Feedback
Science

What’s the Best Length for Eyelashes, Based on Science?

Cosmeticians probably won't agree, but scientists say eyelashes have an optimal length: a third of the width of the eye.

This ratio helps keep the eyes wet, according to a study that attempts to answer the question: What are eyelashes for anyway?

"They've been hypothesized to act as sunshades, dust catchers and blink-reflex triggers," said David Hu, a mechanical engineer at the Georgia Institute of Technology in Atlanta. "But there's been no really systematic study of what their true benefits are." [The 12 Weirdest Animal Discoveries]

Image: Giraffe lashes
Like humans and hedgehogs, giraffes generally have eyelashes that are a third as long as the width of their eyes. David Hu / Georgia Tech

Hu and his colleagues went to see the lashes on animal pelts in the basement of the American Museum of Natural History in New York. They measured the eye openings and lashes from 22 mammals — ranging from the beady-eyed Amur hedgehog to the giraffe, whose eyes are about 1.5 inches (4 centimeters) across. (For comparison, the human eye opening is about three quarters of an inch, or a little less than 2 centimeters.)

The researchers discovered that lashes get longer as the eyes get bigger. On average, animals' eyelashes were a third of the width of their eye opening.

Hu and his colleagues suspected that eyelash length had something to do with channeling airflow, and they devised an experiment to find out. In the lab, the researchers made mock human eyes out of small petri dishes fitted with fake eyelashes of different lengths and a bit of water, meant to mimic the thin film of tears on the surface of the eye. The researchers tested how quickly water would dry up from the dishes in a low-speed wind tunnel. They found that the lashes of optimal length were the best for preventing evaporation.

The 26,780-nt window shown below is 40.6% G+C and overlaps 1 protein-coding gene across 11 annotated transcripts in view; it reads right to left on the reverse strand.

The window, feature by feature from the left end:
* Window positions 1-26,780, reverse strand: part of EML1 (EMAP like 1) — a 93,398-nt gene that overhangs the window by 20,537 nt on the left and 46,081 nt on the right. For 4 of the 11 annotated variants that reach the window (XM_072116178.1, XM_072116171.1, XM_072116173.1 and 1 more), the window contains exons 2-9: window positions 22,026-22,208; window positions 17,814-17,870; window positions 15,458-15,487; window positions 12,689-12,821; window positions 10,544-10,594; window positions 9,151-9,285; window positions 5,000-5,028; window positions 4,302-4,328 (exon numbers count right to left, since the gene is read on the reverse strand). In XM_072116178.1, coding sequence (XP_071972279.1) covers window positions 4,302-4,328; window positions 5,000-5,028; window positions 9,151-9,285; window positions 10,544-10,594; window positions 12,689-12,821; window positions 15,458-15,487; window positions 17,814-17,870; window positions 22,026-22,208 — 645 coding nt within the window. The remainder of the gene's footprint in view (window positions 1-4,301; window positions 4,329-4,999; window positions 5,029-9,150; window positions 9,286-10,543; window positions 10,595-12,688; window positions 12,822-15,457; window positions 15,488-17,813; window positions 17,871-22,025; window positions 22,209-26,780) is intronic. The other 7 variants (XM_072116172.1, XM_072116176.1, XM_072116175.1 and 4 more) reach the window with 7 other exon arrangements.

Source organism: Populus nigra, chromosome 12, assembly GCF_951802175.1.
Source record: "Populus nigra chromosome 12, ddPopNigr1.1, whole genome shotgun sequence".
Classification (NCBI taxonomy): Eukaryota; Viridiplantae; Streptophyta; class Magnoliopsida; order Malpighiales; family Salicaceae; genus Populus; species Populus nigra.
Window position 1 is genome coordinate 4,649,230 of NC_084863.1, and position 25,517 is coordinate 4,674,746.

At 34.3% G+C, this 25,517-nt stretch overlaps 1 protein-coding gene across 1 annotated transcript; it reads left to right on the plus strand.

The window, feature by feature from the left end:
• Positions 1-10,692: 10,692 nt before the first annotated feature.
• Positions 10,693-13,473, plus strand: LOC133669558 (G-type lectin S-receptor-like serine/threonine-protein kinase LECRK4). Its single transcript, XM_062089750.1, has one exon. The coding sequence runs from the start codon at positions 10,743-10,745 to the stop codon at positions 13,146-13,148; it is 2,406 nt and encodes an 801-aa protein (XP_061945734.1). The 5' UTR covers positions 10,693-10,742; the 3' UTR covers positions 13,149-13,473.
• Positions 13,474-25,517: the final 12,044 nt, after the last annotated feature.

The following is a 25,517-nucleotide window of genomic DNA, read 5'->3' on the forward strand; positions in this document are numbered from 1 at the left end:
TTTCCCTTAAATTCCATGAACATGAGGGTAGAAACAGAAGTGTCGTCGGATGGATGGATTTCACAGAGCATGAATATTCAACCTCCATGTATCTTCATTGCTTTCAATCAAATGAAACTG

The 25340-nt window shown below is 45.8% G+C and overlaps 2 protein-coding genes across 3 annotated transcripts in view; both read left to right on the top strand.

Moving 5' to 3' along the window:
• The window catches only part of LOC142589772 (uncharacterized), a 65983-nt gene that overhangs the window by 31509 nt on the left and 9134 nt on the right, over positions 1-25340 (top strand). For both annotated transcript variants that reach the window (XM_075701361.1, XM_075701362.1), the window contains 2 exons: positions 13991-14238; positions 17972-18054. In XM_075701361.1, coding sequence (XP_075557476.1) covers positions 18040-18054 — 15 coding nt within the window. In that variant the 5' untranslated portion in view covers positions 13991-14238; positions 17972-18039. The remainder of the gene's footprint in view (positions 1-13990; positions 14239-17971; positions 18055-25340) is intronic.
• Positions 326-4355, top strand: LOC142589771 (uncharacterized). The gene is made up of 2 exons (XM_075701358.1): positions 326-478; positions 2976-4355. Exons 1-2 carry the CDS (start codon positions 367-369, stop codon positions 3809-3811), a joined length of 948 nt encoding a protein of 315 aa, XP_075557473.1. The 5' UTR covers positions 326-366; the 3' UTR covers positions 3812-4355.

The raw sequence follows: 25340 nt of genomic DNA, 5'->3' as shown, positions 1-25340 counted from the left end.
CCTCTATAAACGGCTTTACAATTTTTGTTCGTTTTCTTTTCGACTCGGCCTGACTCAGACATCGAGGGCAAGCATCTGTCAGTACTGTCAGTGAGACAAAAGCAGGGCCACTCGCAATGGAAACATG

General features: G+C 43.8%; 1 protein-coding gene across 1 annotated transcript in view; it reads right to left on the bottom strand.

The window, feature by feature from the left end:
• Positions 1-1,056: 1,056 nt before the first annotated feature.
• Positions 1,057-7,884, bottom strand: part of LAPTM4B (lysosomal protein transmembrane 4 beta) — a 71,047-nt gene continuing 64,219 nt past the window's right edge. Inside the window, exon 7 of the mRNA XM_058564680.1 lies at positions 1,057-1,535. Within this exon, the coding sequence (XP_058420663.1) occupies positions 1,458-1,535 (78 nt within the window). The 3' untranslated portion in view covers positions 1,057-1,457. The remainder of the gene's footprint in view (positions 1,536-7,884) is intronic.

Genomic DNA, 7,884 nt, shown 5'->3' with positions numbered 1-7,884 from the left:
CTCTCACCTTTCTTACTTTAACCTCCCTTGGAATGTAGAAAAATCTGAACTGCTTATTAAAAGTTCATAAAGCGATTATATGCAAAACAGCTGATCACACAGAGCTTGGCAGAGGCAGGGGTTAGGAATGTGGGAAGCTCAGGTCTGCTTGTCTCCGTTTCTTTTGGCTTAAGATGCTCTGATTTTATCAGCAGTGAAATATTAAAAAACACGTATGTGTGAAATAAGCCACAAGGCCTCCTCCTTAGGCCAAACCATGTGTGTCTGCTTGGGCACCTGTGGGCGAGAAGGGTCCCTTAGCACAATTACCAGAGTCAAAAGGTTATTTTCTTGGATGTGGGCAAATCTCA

Lash out! Tips for lengthening your eyelashes 3:20

Why eyelash extensions may be a bad idea

Eyelashes create a "speed bump" that diverts airflow away from the surface of the eye, Hu said, so having no lashes would leave the eyes vulnerable to evaporation and incoming debris that can cause infections. You might expect this speed bump to get more effective as it gets bigger, Hu said, but eyelashes that are too long can funnel airflow into the eye, causing more evaporation and drying the eyes.

Should you toss your fake eyelashes? Maybe not. But perhaps you should take your beauty cues from the camel. Camels have two rows of dense eyelashes — which probably provide extra defense against the dry, sand-laden desert air.

"The more dense you could make your eyelashes, the better it would be," Hu said.

The study, led by Guillermo Amador, a graduate student in Hu's lab, was published Tuesday in the Journal of the Royal Society Interface. (Last year, Hu's lab found another peculiar rule in the animal kingdom: most mammals take 21 seconds to pee.)

— Megan Gannon, LiveScience

This is a condensed version of a report from LiveScience. Read the full report. Follow Megan Gannon on Twitter. Follow LiveScience on Twitter, Facebook and Google+.